At first, Bumi Plc seemed to be a success. Having debuted at 10 pounds the previous July, the shares hit 14 pounds in April 2011. That spring, the Bakries pledged their Bumi shares as collateral for a $1.35 billion loan from Credit Suisse and other lenders.
A coal company’s fate, however, is forever linked to the price of coal. After peaking at $138.50 a ton in January 2011, the price of thermal coal at Australia’s Newcastle port, a benchmark for Asia, slid to $122 by September that year as growth in China, the biggest consumer, slowed.
Bumi’s shares, meanwhile, fell almost 30 percent from their April peak. When they crossed 8.50 pounds in early October 2011, the Bakries faced a margin call on the $1.35 billion loan, according to a Bumi statement. Bumi Resources also faced pressure to reduce interest payments on its $1.9 billion loan from CIC.
As Bumi shareholder concern increased that the Bakries might sell their shares, Ari Hudaya, a Bakrie lieutenant who was Bumi’s CEO, stopped attending board meetings.
“We were told he was too ill to travel,” says Julian Horn-Smith, Bumi’s senior independent director.
Rothschild says he became convinced Hudaya was ducking the board. Bakrie spokesman Fong says Hudaya was indeed sick. In early April, Hudaya was outside Indonesia seeking medical treatment and unavailable to comment for this story, Fong says.
Rothschild says he became alarmed about $1 billion worth of suspicious transactions at Bumi Resources and Berau.
These included spending on an iron ore mine in Mauritania and an oil field in Yemen, neither of which was producing. In December 2011, Bumi would write these assets off completely after auditor PricewaterhouseCoopers LLP said it couldn’t confirm their valuation.
Bumi Resources had also given Roeslani’s company, PT Recapital Advisors, $500 million in investments and loans, and then allowed Recapital to delay repayment, according to Bumi Resources financial filings in Indonesia.
Rothschild says that when he brought his concerns to Bumi’s board, the independent directors -- all of whom he had appointed -- refused to act.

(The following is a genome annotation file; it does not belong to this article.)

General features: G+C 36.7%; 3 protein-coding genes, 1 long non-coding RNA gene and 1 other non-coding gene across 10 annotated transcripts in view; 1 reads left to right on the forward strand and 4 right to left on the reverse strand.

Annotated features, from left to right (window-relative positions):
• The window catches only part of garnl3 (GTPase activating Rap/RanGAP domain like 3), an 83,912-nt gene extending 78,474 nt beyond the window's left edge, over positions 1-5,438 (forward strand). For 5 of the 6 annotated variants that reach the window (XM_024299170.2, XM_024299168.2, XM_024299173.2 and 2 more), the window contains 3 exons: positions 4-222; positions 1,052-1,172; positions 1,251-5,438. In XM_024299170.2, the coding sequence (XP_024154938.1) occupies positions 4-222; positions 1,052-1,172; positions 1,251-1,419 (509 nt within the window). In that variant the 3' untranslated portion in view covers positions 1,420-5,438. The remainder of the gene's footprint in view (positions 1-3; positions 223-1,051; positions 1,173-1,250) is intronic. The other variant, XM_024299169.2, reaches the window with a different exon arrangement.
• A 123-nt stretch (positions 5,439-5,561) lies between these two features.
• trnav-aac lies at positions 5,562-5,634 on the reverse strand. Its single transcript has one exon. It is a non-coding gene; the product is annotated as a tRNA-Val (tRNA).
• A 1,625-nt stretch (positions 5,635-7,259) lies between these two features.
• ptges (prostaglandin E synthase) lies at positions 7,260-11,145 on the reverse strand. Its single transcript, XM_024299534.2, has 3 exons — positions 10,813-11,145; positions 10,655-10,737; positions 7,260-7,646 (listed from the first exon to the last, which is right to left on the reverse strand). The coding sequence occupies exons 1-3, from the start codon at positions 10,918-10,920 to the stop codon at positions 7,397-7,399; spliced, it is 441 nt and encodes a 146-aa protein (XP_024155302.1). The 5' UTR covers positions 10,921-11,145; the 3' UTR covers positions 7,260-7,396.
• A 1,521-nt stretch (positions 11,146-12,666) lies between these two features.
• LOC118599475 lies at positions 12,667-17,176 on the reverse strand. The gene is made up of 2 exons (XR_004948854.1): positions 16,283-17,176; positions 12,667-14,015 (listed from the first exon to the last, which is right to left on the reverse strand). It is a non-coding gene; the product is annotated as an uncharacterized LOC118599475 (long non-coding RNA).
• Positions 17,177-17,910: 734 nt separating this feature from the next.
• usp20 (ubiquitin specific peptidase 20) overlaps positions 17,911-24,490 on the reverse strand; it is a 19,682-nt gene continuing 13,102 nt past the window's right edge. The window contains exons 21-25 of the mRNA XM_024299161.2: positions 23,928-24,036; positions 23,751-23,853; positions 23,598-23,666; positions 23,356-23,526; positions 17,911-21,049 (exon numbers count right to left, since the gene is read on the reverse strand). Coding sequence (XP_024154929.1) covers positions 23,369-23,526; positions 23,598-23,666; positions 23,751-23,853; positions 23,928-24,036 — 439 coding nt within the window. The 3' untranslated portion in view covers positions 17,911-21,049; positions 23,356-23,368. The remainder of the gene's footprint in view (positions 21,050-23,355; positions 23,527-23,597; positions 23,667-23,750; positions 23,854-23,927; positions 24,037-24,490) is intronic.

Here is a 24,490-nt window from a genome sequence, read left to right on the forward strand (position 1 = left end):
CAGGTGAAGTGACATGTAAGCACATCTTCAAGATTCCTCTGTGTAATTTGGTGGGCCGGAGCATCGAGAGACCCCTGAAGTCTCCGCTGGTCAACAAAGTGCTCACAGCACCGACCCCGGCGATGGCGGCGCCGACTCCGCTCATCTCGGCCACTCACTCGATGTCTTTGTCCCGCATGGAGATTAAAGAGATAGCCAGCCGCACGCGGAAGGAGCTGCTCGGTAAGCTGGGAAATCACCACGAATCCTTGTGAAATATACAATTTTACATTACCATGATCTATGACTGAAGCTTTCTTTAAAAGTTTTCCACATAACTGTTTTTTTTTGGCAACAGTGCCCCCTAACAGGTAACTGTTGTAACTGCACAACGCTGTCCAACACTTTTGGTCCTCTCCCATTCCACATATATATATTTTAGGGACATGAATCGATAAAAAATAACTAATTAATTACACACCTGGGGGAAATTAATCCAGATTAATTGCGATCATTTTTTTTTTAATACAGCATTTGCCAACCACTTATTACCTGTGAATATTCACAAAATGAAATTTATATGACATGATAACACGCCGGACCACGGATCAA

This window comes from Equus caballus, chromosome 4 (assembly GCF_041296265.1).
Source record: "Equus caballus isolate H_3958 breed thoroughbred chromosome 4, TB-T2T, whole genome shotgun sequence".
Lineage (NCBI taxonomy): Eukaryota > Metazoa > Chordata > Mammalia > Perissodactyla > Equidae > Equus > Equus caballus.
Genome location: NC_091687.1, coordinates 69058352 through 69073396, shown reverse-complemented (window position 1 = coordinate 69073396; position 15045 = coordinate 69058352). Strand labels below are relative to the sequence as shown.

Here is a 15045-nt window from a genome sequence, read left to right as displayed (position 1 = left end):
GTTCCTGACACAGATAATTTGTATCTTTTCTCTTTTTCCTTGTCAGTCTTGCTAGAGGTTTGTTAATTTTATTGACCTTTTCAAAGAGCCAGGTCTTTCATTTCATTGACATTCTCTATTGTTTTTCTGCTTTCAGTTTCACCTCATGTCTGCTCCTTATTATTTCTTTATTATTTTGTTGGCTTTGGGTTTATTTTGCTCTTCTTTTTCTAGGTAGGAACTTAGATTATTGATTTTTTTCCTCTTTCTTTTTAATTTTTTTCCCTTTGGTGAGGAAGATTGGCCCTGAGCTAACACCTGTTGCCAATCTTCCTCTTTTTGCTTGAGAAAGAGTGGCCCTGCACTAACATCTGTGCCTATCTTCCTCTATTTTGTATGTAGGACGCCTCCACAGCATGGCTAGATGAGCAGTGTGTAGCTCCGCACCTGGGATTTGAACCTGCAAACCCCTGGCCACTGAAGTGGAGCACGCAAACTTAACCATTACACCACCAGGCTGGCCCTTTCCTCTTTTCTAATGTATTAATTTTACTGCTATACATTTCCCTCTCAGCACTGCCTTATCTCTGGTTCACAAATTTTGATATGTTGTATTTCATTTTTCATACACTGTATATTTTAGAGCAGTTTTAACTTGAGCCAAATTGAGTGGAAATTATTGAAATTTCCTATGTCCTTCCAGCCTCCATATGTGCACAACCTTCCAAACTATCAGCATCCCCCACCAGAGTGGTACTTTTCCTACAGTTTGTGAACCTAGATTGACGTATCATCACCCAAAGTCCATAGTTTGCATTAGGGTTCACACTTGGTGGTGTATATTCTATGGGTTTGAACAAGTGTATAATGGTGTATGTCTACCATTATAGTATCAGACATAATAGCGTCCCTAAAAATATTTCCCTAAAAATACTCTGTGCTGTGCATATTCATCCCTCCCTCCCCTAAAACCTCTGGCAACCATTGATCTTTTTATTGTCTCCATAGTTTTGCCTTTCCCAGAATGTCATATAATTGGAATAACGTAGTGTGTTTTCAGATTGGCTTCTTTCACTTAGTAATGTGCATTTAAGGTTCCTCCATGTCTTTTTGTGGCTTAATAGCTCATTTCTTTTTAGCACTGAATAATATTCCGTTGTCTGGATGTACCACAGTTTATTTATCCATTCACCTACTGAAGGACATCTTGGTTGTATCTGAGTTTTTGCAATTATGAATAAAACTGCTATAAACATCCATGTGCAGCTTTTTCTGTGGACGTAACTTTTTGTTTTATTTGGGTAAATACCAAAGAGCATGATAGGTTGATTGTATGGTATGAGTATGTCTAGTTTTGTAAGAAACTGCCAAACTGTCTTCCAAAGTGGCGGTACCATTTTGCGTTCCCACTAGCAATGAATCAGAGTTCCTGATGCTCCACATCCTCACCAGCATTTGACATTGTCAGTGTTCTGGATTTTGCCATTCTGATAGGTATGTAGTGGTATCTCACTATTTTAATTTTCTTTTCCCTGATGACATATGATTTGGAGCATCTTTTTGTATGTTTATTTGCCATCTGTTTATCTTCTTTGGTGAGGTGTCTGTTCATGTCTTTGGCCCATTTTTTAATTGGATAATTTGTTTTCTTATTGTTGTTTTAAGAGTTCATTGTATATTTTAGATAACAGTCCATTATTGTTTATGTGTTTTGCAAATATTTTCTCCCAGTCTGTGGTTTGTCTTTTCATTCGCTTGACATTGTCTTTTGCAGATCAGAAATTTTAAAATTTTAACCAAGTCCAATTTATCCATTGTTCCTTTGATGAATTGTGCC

“They were like deer in the headlights,” he says.
Horn-Smith, one of those appointees, says the board shared Rothschild’s concerns and immediately consulted lawyers and accountants. As of April 8, Roeslani’s companies hadn’t returned the money.
After initially agreeing to be interviewed, Roeslani didn’t return follow-up calls. (Roeslani is an investor in PT Idea Karya Indonesia. PT Idea and Bloomberg LP are partners in Bloomberg Television’s Indonesian-language service.)
Enter Tan, a former tax accountant who made a fortune when a coal mining company he controlled, PT Borneo Lumbung Energi & Metal, went public in Jakarta in 2010.
Tan says he has known the Bakries since his days as a tax consultant. In November 2011, when Credit Suisse called the Bakries’ loan, Tan borrowed $1 billion from Standard Chartered Plc and bought half of the family’s Bumi stake. Tan says it was a business decision, not a friendly helping hand.
“We earn our own money; we make our own decisions,” he says over lunch in his headquarters overlooking Jakarta’s National Monument.
In retrospect, Tan acknowledges two mistakes.
“We did not expect the coal price would collapse,” he says. “Secondly, we have underestimated the level of the relationship breakdown between the Bakries and Nat.”
On Nov. 8, 2011, the same day Bumi Resources announced that, thanks to Tan’s intervention, it had repaid $600 million of its CIC loan, Rothschild wrote to Bumi CEO Hudaya. The letter cited alleged accounting irregularities at Bumi Resources and Berau and called on Hudaya to clean up the balance sheets and corporate cultures at both companies.
Then, Rothschild says, he leaked his own letter to the Financial Times. Fong says Rothschild was trying to drive down Bumi’s share price so he could buy the Bakries out. Rothschild denies this.
Either way, the letter amounted to a declaration of war. Tan says he warned Rothschild about his confrontational approach.
“I told him his style doesn’t work in Indonesia,” Tan says.
“Nat is a very good friend of mine, but he does tend to go straight into the wall head down hoping the wall will break,” says Simon Murray, chairman of commodities giant Glencore International Plc and an old Asia hand. “You particularly don’t do what he did to a bunch of Asian toughies.”
Meanwhile, the price of coal kept falling, dropping below $90 a ton in June 2012. By then, Bumi’s stock had slid 64 percent since the start of the year.